Journal of Youth and Adolescence

, Volume 33, Issue 3, pp 247–260 | Cite as

Narcissistic Features in Young Adolescents: Relations to Aggression and Internalizing Symptoms

  • Jason J. WashburnEmail author
  • Susan D. McMahon
  • Cheryl A. King
  • Mark A. Reinecke
  • Carrie Silver


Recent research and theory suggest narcissistic features contribute to aggression in adults. The present study examined the association of narcissistic features with aggression and internalizing symptoms in 233 students of 5th–8th grade at three inner-city schools. A factor analysis of the Narcissistic Personality Inventory in this sample revealed three factors: Adaptive Narcissism, Exploitativeness, and Exhibitionism. Regression analyses were used to predict the association of these three narcissistic features with self-, teacher-, and peer-reported aggression and self-reported internalizing symptoms. Results indicate narcissistic exploitativeness positively predicted self-reported proactive aggression, and narcissistic exhibitionism positively predicted internalizing symptoms. Narcissism and self-esteem interacted to predict teacher-reported aggression and self-reported internalizing symptoms. Results are discussed in the context of existing theories of narcissism, threatened egotism, and self-perception bias.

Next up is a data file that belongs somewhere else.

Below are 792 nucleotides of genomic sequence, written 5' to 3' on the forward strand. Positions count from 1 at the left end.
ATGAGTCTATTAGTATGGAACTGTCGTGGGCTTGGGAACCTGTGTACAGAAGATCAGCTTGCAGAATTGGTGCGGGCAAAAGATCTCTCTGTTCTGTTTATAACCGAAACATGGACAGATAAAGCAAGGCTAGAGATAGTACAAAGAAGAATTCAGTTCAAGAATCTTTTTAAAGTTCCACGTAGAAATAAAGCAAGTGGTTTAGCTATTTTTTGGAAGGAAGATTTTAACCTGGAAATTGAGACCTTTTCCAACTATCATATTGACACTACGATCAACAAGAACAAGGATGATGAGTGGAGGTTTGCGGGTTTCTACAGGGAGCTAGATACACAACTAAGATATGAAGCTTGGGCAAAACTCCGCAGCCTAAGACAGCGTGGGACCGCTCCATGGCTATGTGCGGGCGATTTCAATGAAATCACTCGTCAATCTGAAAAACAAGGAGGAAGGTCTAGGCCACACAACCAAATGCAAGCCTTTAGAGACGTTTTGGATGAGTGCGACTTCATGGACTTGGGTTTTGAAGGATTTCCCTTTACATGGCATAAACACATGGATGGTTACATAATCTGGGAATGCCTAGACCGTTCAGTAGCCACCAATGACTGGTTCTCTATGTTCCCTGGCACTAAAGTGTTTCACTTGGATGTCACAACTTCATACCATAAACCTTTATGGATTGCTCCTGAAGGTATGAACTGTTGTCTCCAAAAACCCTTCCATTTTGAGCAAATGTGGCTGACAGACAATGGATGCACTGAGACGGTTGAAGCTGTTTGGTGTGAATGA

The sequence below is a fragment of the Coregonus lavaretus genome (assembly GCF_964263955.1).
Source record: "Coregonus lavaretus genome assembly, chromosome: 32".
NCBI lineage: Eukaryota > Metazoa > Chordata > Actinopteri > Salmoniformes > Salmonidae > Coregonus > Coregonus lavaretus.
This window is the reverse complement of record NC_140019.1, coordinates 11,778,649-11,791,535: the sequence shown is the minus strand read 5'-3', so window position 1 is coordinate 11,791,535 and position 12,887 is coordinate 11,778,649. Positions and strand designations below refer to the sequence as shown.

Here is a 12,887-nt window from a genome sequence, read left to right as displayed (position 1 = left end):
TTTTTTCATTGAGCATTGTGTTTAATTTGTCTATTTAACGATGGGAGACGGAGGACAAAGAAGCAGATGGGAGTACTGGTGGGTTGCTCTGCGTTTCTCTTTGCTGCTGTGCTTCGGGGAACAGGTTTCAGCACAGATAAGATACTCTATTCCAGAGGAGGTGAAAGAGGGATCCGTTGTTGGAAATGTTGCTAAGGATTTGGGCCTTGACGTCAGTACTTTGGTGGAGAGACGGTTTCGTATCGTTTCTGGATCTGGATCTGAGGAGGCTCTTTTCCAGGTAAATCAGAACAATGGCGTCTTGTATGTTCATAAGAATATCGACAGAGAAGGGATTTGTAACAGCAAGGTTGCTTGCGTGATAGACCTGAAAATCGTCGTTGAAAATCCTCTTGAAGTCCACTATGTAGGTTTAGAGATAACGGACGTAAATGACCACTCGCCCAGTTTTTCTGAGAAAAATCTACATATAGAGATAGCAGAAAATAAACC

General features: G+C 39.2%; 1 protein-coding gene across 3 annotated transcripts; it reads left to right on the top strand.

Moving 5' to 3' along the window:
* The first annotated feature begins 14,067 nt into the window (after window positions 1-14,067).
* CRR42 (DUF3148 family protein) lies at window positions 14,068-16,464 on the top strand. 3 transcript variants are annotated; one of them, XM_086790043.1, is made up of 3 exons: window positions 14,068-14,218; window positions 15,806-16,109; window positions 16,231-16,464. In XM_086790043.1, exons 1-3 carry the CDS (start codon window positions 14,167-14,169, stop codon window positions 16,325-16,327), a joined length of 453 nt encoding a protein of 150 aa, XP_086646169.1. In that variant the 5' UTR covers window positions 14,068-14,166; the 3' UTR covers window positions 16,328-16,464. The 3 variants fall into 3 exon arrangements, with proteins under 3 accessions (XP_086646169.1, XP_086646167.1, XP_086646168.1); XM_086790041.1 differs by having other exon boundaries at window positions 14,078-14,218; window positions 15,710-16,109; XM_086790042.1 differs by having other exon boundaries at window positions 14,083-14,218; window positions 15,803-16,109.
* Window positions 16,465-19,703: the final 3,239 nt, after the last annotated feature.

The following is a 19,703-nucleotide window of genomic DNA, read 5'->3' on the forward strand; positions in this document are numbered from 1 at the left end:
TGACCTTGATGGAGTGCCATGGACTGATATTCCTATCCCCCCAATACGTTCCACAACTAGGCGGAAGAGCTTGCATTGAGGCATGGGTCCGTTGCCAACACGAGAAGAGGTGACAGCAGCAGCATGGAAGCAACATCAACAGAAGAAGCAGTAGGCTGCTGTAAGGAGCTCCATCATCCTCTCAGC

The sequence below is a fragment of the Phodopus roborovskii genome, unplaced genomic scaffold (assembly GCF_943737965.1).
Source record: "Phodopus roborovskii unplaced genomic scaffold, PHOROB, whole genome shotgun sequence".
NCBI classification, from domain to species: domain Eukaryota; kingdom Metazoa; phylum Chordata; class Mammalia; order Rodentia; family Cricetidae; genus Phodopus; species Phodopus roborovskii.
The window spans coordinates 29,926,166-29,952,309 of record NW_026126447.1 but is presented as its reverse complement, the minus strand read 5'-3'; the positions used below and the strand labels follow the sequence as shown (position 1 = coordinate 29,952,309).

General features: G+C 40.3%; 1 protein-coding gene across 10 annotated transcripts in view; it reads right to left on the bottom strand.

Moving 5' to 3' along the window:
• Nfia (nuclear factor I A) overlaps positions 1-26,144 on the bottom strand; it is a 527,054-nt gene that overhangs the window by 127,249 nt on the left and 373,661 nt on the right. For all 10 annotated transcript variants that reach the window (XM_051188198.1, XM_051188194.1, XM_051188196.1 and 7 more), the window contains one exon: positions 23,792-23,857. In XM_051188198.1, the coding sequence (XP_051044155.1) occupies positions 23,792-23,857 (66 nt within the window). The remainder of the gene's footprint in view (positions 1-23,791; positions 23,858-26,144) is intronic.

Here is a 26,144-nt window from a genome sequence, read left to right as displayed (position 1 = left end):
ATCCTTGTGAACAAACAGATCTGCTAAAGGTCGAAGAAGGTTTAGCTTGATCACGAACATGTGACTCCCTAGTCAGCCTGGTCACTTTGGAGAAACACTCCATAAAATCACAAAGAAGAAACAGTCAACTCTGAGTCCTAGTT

narcissism aggression internalizing urban African American adolescent 


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Copyright information

© Plenum Publishing Corporation 2004

Authors and Affiliations

  • Jason J. Washburn
    • 1
    Email author
  • Susan D. McMahon
    • 2
  • Cheryl A. King
    • 3
  • Mark A. Reinecke
    • 4
  • Carrie Silver
    • 5
  1. 1.Psycholegal Studies Program, Department of Psychiatry and Behavioral SciencesNorthwestern University Feinberg School of MedicineUSA
  2. 2.Department of PsychologyDePaul UniversityUSA
  3. 3.Department of PsychiatryUniversity of Michigan Medical SchoolUSA
  4. 4.Department of Psychiatry and Behavioral SciencesNorthwestern University Feinberg School of MedicineUSA
  5. 5.Suffolk UniversityUSA

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